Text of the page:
Social support boosts rehabilitation in adult COPD patients

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Structural social support was linked to higher levels of physical activity and increased participation in pulmonary rehabilitation in COPD patients.
Structural social support was linked to higher levels of physical activity and increased participation in pulmonary rehabilitation in COPD patients.

Social support is linked to higher levels of physical activity and increased participation in pulmonary rehabilitation in adults with chronic obstructive pulmonary disease (COPD), according to data published online, ahead of print in the Annals of the American Thoracic Society.

Zijing Chen, PhD, from the School of Nursing at the University of Washington in Seattle, and colleagues conducted a longitudinal study using data from the CASCADE study, which focused on depression and functioning in COPD, to determine the association between functional and structural social support and self-care behaviors in patients with COPD.

The study included 282 participants with GOLD Stage II to Stage IV COPD. The researchers measured physical activity with a validated accelerometer at baseline, 1 year, and 2 years. They assessed self-care behaviors, including pulmonary rehabilitation attendance, smoking status, receiving an influenza or pneumococcal vaccine, and medication adherence.

The investigators also analyzed structural social support indicators, including living status, having a partner, number of close friends and relatives, and the presence of a family caregiver. They used the Medical Outcomes Social Support Survey (MOSSS) to measure functional social support.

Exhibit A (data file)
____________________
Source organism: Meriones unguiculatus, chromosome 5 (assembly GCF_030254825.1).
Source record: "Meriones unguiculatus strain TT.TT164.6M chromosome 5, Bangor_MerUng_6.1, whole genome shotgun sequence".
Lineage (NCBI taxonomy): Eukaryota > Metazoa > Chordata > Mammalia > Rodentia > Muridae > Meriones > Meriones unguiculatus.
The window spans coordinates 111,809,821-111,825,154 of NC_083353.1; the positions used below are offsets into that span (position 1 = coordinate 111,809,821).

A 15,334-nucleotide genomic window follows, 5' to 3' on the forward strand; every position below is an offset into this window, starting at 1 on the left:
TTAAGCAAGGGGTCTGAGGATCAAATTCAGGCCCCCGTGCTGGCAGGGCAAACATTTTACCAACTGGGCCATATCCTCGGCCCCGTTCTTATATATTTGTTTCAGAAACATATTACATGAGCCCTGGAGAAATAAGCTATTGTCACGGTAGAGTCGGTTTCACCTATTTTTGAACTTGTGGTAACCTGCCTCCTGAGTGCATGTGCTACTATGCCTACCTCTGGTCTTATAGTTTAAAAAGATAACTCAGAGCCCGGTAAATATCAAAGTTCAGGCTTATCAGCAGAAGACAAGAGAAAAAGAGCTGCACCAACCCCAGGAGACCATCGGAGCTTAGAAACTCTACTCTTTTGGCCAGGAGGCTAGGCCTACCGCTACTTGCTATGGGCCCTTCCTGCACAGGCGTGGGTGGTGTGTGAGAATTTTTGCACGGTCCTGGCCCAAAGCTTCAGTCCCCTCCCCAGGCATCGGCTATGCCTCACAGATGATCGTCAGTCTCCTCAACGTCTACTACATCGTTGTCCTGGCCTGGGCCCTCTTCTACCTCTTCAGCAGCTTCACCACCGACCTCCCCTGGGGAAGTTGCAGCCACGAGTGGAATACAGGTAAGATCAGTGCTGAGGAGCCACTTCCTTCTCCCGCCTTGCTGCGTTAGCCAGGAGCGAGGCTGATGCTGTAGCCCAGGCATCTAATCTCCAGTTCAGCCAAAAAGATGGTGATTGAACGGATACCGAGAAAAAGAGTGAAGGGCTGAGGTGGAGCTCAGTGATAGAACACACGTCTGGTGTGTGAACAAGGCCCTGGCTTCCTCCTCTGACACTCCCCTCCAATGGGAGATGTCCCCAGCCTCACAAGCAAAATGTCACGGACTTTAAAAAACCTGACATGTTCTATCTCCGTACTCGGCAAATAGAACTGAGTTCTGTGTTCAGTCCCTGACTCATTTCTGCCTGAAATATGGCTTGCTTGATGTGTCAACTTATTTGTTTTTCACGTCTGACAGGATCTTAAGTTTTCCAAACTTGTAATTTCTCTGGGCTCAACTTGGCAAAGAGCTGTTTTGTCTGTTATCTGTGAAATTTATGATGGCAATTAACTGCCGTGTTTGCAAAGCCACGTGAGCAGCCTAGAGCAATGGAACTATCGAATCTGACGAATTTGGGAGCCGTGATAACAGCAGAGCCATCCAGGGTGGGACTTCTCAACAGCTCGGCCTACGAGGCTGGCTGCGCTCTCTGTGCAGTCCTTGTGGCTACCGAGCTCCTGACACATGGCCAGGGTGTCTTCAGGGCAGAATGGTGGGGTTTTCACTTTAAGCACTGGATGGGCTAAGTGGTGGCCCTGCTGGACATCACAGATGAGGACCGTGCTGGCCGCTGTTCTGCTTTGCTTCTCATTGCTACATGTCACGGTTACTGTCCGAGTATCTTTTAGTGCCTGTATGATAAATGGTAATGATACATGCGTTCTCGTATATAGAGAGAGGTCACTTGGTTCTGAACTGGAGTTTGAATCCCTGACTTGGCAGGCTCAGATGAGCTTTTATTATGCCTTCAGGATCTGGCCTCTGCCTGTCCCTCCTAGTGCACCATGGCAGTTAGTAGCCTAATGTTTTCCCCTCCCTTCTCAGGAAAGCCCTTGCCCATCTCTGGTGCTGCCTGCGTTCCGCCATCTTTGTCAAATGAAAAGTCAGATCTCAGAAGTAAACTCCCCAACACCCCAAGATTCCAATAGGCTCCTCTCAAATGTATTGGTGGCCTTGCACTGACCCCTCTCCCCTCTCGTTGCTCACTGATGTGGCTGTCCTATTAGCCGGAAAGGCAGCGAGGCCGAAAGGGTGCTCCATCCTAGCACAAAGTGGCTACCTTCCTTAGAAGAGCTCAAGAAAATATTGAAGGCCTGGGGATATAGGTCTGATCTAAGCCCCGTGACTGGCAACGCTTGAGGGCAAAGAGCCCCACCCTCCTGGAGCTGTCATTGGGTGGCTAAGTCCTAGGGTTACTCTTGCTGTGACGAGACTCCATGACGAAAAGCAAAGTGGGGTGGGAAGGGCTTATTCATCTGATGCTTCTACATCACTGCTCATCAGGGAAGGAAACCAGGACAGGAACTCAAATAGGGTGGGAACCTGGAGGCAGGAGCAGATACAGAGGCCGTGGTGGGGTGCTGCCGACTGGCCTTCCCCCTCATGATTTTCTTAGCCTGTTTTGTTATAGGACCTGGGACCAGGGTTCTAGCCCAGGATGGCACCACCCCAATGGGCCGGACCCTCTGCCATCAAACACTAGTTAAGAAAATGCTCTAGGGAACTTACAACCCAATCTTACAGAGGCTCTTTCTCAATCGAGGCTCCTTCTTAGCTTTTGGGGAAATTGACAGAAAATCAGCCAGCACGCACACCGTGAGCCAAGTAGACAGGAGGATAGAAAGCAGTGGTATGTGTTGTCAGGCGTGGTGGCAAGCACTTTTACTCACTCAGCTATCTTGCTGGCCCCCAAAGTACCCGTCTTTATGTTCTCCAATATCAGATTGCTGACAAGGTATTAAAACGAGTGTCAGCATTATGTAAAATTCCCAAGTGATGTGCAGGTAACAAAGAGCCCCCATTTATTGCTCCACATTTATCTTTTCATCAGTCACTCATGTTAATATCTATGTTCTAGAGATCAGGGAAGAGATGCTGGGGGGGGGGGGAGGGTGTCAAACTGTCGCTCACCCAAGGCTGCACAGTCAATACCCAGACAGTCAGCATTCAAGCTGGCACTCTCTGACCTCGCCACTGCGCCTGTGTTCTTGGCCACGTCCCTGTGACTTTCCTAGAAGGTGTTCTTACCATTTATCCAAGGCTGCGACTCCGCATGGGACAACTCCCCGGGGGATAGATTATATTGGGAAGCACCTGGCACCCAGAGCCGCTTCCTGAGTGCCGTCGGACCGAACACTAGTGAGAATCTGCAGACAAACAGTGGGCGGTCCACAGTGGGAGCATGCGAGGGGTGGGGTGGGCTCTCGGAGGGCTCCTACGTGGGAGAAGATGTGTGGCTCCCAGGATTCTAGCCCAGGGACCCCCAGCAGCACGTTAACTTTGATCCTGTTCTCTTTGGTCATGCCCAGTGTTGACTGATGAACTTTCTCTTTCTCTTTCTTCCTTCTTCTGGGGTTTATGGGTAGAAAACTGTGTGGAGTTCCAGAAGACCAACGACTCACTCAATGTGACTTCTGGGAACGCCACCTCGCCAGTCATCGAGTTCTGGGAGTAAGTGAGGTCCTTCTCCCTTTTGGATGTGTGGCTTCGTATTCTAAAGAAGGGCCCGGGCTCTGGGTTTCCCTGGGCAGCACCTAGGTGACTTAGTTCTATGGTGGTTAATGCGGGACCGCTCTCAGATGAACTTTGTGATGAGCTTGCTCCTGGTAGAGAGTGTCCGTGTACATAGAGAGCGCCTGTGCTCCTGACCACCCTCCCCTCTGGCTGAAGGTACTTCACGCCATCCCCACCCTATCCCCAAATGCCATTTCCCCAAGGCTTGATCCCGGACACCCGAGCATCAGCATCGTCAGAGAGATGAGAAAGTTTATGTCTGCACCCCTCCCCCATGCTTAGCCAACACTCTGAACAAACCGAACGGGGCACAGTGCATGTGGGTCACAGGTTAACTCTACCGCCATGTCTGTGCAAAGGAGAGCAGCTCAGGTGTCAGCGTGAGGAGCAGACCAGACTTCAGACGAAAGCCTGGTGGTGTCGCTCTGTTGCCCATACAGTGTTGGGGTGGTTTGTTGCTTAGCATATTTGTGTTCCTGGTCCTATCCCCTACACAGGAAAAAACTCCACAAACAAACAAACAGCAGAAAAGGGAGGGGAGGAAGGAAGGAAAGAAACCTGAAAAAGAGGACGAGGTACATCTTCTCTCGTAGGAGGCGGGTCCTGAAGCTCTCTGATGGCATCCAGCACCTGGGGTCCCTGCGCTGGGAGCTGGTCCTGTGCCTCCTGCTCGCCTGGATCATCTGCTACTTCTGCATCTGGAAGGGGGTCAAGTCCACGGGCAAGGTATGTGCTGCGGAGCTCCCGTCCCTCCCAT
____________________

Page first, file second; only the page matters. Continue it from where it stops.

Participants who lived with others took 903 more steps per day compared with those who lived alone. In addition, participants who had a spouse or partner caregiver were 11 times more likely to participate in pulmonary rehabilitation compared with those who did not have a caregiver (odds ratio [OR], 11.03).

Higher MOSSS total scores were associated with marginally lower odds of smoking (OR, 0.99) and higher odds of receiving a pneumococcal vaccination (OR, 1.02). The researchers note that social support was not associated with receiving an influenza vaccination or medication adherence.

“Our findings reinforce the critical importance of the social environment in shaping patients' success with self-care,” the study authors wrote.

“While our study should be replicated in larger, more representative samples, we believe that efforts to engage patients in these core self-care behaviors must at the very least, routinely assess for and tangibly assist patients in marshalling the necessary social support to maximize their chances of effecting positive change,” the investigators concluded.

Reference

  1. Chen Z, Fan VS, Belza B, Pike K, Nguyen HQ. Association between social support and self-care behaviors in adults with chronic obstructive pulmonary disease. Ann Am Thorac Soc. 2017. [Epub ahead of print]
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